Two of the three Democratic gubernatorial candidates were in Frankfort late last week as they were the guests a function held by the Clinton County Democratic Party.
Former Indiana State Health Commissioner Dr. Woody Myers and current member of the Indiana Senate from the 3rd District Eddie Melton joined about 30 other Democrats for a get-together at Johnny V’s Main Street Grille in downtown Frankfort. Another Democratic candidate for the position, businessman Josh Owens of Indianapolis, was unable to attend because he was at another speaking engagement.
Also in attendance was Democrat Joe Mackey, who is running for the Fourth Congressional District seat.
The overwhelming majority of the conversation was focused on three topics — education, healthcare and rural issues.
“My colleagues on the other side of the aisle are painting this Utopian picture of Indiana that says we have a $2.3 billion surplus and because we have a AAA (Triple-A) bond rating that everything is fine. That’s not the case,” said Melton. “Families are still struggling, veterans are not getting the services that they need and we still have some of the lowest wages in the country.”
Melton stayed on the attack when it came to education.
“I’ve been a champion for education, especially in public schools,” he said. “Making sure we fairly fund all of our schools is a concern along with making sure we support our teachers and making sure we are not testing our students to death, which is the direction we’ve gone all over the state for the past decade-and-a-half.”
In 1985, Myers was selected as Indiana’s Health Commissioner by Governor Bob Orr. In that position, he supported Ryan White, a teenager with AIDS who had not been permitted to attend school in his legal challenge against the school board. In 1987, President Ronald Reagan appointed Myers to the President’s Commission on the HIV Epidemic. He resigned later that year in the midst of infighting. In 1990, Mayor David Dinkins appointed Myers as the health commissioner for New York City. He resigned in 1991, in part due to opposition to some of his HIV/AIDS polices.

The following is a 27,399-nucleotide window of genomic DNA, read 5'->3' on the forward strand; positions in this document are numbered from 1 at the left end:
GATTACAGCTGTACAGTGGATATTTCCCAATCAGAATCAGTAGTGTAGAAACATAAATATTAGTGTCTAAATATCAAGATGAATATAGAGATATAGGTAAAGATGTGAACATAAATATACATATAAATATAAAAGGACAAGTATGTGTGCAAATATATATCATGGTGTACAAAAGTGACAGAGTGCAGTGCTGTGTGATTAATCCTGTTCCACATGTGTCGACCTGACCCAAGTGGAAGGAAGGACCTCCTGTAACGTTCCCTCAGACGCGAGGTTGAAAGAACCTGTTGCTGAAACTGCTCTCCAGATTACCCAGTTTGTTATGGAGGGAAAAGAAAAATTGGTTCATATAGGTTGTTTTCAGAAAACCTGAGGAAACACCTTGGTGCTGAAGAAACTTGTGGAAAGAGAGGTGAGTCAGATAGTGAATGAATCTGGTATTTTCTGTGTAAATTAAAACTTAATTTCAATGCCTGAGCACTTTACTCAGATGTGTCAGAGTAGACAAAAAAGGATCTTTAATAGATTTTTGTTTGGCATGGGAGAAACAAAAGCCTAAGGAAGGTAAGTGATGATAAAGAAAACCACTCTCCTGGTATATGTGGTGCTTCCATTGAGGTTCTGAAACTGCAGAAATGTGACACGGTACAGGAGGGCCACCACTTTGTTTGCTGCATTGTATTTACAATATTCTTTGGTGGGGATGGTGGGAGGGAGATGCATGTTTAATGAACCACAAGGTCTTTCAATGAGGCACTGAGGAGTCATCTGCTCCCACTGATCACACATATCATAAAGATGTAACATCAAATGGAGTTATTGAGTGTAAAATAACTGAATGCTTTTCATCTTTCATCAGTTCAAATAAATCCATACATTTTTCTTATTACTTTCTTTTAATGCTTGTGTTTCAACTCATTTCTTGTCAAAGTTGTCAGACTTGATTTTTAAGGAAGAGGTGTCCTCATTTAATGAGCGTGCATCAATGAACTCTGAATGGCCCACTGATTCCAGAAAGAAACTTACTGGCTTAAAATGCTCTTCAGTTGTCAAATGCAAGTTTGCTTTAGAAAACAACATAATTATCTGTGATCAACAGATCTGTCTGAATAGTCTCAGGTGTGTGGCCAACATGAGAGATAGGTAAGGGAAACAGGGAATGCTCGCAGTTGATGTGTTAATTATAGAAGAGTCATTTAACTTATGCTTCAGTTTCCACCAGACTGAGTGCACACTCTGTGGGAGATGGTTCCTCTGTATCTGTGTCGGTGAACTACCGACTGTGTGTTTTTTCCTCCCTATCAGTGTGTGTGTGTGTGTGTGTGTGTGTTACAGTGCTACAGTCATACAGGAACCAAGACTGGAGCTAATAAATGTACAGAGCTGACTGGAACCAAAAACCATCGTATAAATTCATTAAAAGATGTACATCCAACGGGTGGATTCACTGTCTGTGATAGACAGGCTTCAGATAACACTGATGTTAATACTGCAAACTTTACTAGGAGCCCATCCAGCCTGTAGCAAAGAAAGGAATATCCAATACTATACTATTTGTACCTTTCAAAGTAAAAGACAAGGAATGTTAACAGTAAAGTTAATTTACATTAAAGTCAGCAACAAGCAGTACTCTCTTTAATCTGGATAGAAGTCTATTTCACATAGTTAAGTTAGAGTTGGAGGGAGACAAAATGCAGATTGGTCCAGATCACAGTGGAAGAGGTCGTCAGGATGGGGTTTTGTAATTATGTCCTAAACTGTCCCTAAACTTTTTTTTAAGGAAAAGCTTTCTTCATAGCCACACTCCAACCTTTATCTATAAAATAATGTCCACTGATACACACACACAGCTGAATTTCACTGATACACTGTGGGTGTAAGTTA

Myers also attacked the current education process.
“The teacher pay issue and the way that the funding formula hurts some of the district in our state are major issues,” he said. “The fact that schools who want to do some of the things they need have to go through referendum to get things as opposed to having the legislature provide the funding and teachers having to go way out of their way to get things done.”
Myers also went after the situations in healthcare, as well.
“We’ve got a lot of challenges in public healthcare that we need to work on,” said Myers. “As far as jobs are concerned, we have to change the way we think about jobs. The jobs of the future are different from the jobs of the past.”
Mackey was especially passionate about the situation in rural areas. He relayed a story about a visit he recently made to the Colfax Volunteer Fire Department.
“Their fire truck is a vintage 1984 and it’s too old to upgrade,” said Mackey. “It doesn’t meet the needs of the community. We don’t have emergency response highly trained individuals. We need to develop a better system of emergency response in our rural areas.”
Mackey said that isn’t the only area that is struggling.
“The rural communities are struggling,” he said. “Their school budgets are shrinking. They have are having difficulty retaining educators. We see a lot of failed policies coming out of Washington, policies failing farmers, policies failing our children, our schools and policies are failing healthcare.”
Myers and Melton are in the process of getting to all 92 counties in the state. Myers said the Clinton County stop was the 32nd for him, while Melton said his visit marked the 35th or 36th stop on his tour.